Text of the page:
Trees help clean the air we breathe, provide habitat to over 80% of the terrestrial biodiversity of the world, and filter the water we drink. The best thing is, it’s a cakewalk to plant a tree, and you don’t need a horticultural degree to do it!

How your tree grows will depend on a few factors, including the location of the tree, the care you provide, and the type of tree you planted. Planting your tree properly will help the tree mature to its full size and ensure it will provide environmental and social advantages during its lifetime.

Plant a tree

Best Time to Plant a Tree

In cold climates, early spring is the best time to plant a tree. Fall can be too late because trees won’t be able to get through the freezing temperatures that can stop moisture from reaching the tree and damage the roots.

In areas where trees grow all year round (in subtropical and tropical climates), anytime is a good time to plant a tree as long as there is enough water available.

Step-By-Step Instructions

Knowing how to plant a tree the right way will ensure that your efforts will not be in vain. In this article, we will go over six important steps you need to follow when planting a tree.

1.     Dig the Planting Hole

The first thing you need to do is measure the root ball (the mass of roots and soil that comes out of the tree container) with the handle of your shovel to estimate how deep to dig. The hole you dig should be three times as wide as the root ball. 

Ensure the trunk flare (where the trunk expands at the base of the tree) is moderately visible after the tree is planted. If the flare is not visible, remove any excess soil prior to planting.

2.     Loosen or Trim the Roots

Ideally, roots should spread out straight from the center of the root ball. Lay the tree on its side with the root ball placed on a tarp and loosen the roots with your fingers. Any circling roots should be straightened or cut off. This is also when the nursery stake should be removed.

3.     Place the Tree in the Hole

Make sure that the position and the depth are correct before you fill in the soil because the tree has only one chance to be planted correctly. When you’re placing the tree in the hole, remember to lift by the root ball, not the trunk. Place the tree in the center of the hole and at the proper height. Placing the tree too deep can be harmful because most of the roots develop in the top 12 inches (30 cm) of soil.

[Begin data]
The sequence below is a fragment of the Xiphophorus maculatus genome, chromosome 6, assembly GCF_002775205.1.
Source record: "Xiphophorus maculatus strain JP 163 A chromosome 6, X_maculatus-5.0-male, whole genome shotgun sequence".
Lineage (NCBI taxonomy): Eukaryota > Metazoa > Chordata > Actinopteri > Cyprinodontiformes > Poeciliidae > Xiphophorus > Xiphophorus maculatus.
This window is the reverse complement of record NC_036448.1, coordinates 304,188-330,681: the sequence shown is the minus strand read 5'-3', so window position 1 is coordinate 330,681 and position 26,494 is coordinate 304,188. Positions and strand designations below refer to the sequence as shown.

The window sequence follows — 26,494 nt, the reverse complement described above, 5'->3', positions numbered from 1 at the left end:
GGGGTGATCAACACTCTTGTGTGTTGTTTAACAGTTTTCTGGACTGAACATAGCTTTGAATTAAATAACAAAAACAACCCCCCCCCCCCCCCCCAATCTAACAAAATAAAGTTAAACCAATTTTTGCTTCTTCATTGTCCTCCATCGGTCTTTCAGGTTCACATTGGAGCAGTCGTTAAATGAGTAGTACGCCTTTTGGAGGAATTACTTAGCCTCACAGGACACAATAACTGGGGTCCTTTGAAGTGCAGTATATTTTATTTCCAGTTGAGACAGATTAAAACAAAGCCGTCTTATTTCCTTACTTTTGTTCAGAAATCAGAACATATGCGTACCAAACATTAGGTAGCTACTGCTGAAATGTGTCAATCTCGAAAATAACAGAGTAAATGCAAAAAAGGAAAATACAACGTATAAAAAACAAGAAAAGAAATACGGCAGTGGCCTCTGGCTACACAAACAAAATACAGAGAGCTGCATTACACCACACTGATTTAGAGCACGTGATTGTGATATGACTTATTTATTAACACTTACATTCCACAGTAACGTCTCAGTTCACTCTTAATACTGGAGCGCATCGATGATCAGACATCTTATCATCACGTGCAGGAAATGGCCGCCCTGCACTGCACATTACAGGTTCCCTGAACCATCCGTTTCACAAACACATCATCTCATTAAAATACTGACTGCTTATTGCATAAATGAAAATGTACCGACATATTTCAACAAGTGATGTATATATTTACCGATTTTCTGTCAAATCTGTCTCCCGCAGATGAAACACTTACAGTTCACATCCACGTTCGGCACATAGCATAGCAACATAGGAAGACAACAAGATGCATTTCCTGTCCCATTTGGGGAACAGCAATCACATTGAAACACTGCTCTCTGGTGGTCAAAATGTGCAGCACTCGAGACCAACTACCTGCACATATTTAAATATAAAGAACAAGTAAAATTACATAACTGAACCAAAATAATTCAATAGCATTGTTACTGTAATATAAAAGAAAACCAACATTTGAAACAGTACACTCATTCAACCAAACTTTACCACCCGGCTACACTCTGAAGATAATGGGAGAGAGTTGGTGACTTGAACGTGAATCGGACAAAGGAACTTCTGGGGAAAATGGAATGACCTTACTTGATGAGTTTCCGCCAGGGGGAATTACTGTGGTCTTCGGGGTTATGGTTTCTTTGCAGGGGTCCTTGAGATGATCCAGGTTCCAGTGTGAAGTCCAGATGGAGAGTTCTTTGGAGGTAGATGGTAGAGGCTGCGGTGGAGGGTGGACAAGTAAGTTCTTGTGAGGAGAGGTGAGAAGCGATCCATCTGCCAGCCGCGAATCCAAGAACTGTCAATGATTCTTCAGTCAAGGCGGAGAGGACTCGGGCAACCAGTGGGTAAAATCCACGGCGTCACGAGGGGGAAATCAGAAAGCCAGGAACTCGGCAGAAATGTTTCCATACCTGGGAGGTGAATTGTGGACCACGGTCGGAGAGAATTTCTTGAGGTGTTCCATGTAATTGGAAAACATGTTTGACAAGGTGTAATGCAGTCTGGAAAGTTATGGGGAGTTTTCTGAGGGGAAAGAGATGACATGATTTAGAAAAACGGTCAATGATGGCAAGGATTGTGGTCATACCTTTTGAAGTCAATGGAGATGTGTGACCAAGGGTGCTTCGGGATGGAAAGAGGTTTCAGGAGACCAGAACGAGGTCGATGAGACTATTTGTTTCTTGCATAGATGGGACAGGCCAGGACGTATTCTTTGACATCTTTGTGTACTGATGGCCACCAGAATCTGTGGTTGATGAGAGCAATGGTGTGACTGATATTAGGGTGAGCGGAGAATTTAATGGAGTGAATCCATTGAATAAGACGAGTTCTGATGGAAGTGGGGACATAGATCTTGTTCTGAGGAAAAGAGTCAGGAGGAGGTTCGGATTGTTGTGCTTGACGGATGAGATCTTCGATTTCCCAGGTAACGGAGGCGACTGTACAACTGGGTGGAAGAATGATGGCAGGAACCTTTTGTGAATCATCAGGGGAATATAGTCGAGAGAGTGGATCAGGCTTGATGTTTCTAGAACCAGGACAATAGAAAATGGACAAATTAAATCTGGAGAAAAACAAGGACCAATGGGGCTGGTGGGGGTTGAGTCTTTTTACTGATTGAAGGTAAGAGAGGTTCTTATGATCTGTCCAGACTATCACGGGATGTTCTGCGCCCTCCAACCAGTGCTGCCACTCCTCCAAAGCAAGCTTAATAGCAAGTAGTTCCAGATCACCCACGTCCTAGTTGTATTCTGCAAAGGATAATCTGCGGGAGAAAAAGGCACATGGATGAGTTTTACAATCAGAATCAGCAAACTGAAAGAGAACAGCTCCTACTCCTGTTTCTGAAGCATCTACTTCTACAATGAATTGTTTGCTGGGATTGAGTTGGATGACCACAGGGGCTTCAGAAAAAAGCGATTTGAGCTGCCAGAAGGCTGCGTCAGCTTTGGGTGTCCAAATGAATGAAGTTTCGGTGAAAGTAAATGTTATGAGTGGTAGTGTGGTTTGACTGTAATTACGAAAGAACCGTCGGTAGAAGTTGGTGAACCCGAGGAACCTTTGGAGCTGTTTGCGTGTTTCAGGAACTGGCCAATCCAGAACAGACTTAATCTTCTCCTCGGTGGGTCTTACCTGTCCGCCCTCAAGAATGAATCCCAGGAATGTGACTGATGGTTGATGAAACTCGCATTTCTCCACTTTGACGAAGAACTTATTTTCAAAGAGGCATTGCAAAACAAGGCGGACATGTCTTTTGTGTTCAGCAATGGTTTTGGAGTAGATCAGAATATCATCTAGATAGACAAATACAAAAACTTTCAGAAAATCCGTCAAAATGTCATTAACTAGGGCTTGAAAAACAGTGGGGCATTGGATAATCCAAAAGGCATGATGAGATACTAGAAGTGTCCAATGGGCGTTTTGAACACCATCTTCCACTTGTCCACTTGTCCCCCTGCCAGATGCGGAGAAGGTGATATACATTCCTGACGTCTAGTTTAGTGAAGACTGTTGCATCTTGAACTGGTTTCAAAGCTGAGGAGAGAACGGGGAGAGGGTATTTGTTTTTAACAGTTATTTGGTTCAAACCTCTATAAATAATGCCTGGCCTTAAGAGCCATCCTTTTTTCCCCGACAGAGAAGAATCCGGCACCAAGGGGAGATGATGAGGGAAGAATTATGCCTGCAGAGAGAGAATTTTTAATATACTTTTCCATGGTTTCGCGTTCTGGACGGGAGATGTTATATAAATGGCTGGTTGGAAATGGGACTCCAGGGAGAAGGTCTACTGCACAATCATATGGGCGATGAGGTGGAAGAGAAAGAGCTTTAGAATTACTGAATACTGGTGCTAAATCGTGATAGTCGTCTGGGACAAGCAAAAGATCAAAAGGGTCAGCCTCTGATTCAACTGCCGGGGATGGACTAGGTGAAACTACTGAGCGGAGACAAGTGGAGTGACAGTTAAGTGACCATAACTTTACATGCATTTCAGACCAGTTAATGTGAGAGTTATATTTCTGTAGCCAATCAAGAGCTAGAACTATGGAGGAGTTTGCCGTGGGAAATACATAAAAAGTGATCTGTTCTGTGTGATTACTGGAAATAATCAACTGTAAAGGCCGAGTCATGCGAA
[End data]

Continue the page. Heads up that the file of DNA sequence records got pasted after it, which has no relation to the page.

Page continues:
Rotate the tree until you find the best placement for it. Then, hold the tree upright and pack soil around the root ball. In order to get rid of large air pockets, gently tamp down the soil with the tip of your shoe or a shovel. Keep in mind not to step on the root ball directly since this can cause damage to the roots.

4.     Stake the Tree if Necessary

Trees develop stronger roots and trunks if they are not staked. However, staking might be required when planting bare-root rock or very large trees and in high wind conditions. If staking is needed, Underground systems or three stakes provide optimum support. After the first year of growth, remote the stakes.

5.     Add Mulch

Add a 2–3 inch (5-7.5 cm) layer of mulch to the base of the tree, but be careful not to stack much right against the trunk. You will prevent decay and reduce moist bark by leaving a mulch-free area of 1-2 inches (2.5-5 cm) wide at the base of the tree.

6.     Follow-up Care

When it comes to aftercare of the tree, make sure that you water the tree at least once a week to keep the soil moist. Water the tree more regularly during windy, hot weather. Lower temperatures call for less-frequent watering, so continue this until mid-fall.


And after planting your tree, you can use AirCare to track how the air quality slowly starts to change around your home, getting better with each new tree popping up in your area. Download AirCare free for both Android and iOS!

If you want to learn more about air pollution and what you can do about it, make sure to check out the AirCare blog!

Anamarija Spasevska

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